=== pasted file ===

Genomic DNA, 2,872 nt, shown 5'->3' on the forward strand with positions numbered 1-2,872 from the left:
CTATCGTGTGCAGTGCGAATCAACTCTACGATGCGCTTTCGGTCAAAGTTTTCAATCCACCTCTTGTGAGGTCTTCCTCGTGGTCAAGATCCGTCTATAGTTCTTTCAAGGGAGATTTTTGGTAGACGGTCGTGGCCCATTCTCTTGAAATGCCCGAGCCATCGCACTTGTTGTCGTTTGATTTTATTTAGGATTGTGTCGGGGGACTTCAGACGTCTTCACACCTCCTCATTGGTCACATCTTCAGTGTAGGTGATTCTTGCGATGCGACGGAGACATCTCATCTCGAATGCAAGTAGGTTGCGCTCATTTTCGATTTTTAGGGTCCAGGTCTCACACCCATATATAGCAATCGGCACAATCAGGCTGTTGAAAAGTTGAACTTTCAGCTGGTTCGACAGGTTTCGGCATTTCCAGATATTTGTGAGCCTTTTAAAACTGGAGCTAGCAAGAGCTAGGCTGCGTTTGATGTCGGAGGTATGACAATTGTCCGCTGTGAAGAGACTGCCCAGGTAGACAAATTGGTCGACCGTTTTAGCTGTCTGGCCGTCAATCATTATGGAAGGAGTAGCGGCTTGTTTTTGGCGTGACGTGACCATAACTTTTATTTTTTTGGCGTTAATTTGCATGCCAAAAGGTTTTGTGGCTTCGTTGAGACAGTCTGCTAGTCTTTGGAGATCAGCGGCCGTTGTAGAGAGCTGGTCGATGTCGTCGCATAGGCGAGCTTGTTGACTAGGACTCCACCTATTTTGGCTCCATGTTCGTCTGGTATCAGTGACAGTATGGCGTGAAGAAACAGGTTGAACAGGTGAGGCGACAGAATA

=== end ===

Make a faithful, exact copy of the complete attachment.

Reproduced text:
Genomic DNA, 2,872 nt, shown 5'->3' on the forward strand with positions numbered 1-2,872 from the left:
CTATCGTGTGCAGTGCGAATCAACTCTACGATGCGCTTTCGGTCAAAGTTTTCAATCCACCTCTTGTGAGGTCTTCCTCGTGGTCAAGATCCGTCTATAGTTCTTTCAAGGGAGATTTTTGGTAGACGGTCGTGGCCCATTCTCTTGAAATGCCCGAGCCATCGCACTTGTTGTCGTTTGATTTTATTTAGGATTGTGTCGGGGGACTTCAGACGTCTTCACACCTCCTCATTGGTCACATCTTCAGTGTAGGTGATTCTTGCGATGCGACGGAGACATCTCATCTCGAATGCAAGTAGGTTGCGCTCATTTTCGATTTTTAGGGTCCAGGTCTCACACCCATATATAGCAATCGGCACAATCAGGCTGTTGAAAAGTTGAACTTTCAGCTGGTTCGACAGGTTTCGGCATTTCCAGATATTTGTGAGCCTTTTAAAACTGGAGCTAGCAAGAGCTAGGCTGCGTTTGATGTCGGAGGTATGACAATTGTCCGCTGTGAAGAGACTGCCCAGGTAGACAAATTGGTCGACCGTTTTAGCTGTCTGGCCGTCAATCATTATGGAAGGAGTAGCGGCTTGTTTTTGGCGTGACGTGACCATAACTTTTATTTTTTTGGCGTTAATTTGCATGCCAAAAGGTTTTGTGGCTTCGTTGAGACAGTCTGCTAGTCTTTGGAGATCAGCGGCCGTTGTAGAGAGCTGGTCGATGTCGTCGCATAGGCGAGCTTGTTGACTAGGACTCCACCTATTTTGGCTCCATGTTCGTCTGGTATCAGTGACAGTATGGCGTGAAGAAACAGGTTGAACAGGTGAGGCGACAGAATA